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Separation Anxiety And Sleep | Sweet Dreams | giggle Blogs

separation anxiety and sleep

October 7, 2010

separation anxiety and sleep

My eldest daughter started nursery school a couple weeks ago.  She simultaneously began to awaken at night. I also started receiving many calls from weary parents concerned about this new change in their preschooler’s sleep as well.

And when you think about it, it all makes sense.

Nighttime is the longest separation our children have from us.  And, it’s quite significant — 11 to 12 hours in many cases.  So, when children are doing the difficult work of separating during the day (even if they gleefully run from you shouting ‘see you later!’), they can have a much harder time doing so at night. It’s a lot like working a new muscle that is sore.  There needs to be some healing before further progress can be made.

So, if you find yourself in the same boat as me these days, rest assured that this is a very normal part of development.  The best thing you can do is continue to reassure your child and validate his/her feelings.  This is definitely not a time to push. Here are a few quick tips that can help:

1. Give your child a lovey to sleep with. This could be a t-shirt you wore to bed last night or a favorite teddy bear or blankie.  Something that smells like you will bring more comfort and ease the pain of the separation at bedtime.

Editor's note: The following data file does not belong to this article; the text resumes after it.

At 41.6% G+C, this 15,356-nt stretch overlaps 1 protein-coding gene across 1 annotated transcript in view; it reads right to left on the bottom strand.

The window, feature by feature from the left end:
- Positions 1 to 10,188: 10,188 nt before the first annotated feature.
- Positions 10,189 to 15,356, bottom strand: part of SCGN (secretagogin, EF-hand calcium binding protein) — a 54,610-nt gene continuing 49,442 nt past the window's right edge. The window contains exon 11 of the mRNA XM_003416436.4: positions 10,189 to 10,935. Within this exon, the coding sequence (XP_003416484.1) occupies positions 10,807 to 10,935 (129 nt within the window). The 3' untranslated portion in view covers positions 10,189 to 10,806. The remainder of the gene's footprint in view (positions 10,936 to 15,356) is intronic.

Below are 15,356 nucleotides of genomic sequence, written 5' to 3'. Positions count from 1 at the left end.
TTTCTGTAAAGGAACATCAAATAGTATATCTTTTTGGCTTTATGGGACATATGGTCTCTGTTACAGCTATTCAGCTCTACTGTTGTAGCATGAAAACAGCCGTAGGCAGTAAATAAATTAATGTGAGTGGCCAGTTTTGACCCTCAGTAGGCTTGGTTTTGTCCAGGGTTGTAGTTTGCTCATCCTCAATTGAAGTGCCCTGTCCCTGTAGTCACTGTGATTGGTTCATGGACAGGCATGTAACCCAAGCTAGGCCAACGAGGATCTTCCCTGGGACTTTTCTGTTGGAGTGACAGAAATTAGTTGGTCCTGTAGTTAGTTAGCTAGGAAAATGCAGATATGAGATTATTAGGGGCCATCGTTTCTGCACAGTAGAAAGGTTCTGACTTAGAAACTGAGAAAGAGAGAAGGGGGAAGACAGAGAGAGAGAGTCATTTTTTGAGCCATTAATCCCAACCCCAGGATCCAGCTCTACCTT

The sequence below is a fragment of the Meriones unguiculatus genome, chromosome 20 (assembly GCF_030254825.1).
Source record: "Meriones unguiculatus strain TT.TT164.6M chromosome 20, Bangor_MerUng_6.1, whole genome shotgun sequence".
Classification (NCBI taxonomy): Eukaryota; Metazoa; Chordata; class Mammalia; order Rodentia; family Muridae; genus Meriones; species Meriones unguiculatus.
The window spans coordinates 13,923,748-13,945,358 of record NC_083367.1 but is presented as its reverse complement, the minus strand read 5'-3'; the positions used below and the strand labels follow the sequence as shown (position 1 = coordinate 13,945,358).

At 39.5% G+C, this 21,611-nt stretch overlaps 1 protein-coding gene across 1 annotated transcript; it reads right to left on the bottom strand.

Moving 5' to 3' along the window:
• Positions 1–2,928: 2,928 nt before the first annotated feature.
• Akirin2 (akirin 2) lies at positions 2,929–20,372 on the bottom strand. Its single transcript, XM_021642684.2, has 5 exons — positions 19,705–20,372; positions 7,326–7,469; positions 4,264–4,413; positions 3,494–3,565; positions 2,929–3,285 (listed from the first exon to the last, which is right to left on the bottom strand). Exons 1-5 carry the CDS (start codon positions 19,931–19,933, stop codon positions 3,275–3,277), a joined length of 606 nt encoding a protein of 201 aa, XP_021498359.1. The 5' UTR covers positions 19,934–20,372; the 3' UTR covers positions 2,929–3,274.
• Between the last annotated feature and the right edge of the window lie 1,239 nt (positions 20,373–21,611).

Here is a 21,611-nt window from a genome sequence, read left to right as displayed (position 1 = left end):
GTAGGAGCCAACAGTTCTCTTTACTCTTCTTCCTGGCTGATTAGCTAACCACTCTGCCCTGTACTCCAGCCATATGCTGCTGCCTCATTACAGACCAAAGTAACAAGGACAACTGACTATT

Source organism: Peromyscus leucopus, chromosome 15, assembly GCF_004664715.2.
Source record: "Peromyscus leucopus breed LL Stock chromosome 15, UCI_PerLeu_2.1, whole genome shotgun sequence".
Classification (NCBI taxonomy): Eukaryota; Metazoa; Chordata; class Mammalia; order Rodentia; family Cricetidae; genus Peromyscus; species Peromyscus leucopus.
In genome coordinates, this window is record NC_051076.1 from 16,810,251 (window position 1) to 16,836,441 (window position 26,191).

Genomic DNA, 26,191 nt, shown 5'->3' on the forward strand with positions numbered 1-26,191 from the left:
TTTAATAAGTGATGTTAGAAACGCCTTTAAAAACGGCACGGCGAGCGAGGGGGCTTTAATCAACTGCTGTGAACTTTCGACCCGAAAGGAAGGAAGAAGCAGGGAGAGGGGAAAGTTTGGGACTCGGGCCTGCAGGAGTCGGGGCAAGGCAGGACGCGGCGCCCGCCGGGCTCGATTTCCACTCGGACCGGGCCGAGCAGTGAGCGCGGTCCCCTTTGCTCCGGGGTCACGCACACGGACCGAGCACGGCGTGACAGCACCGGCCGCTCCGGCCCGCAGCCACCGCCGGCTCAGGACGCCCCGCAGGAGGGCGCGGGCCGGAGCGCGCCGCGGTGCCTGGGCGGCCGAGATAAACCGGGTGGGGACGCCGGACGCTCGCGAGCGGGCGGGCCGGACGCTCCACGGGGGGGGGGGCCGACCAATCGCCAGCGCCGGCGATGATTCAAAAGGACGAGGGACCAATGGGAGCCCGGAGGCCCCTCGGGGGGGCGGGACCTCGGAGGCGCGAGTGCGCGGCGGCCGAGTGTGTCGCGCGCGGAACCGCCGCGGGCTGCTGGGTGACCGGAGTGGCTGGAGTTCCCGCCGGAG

2. Invite your child to bring a lovey to school. Having a connection such as this to their home life can help children with the transition.  (Check with your teachers first to ensure this is ok with them.)

3. Make a book about your child’s school day. Offer concrete examples of things children do at school (i.e. circle time, snack time, story time, etc).  Let your child fill in some of the blanks.  Having something like this will allow your child to process their feelings and gain a sense of mastery over this new adventure, which may ease their anxiety.

4. Give your child permission to have and talk about all of their feelings. Sometimes it can be so hard for us to tolerate feelings like sadness or loneliness so we try to tell children to feel another way (i.e. “How can you not like school?!  School is a fun place.  You have lots of friends there.”).  If this doesn’t match your child’s experience, then they learn not to trust their own feelings or your understanding of them.

Lastly, as my mother always reminds me, this too shall pass.  When things get hard, stick right there with your child and don’t worry that you’re creating any bad patterns.  Sometimes our kids just need more of us, and that’s perfectly ok!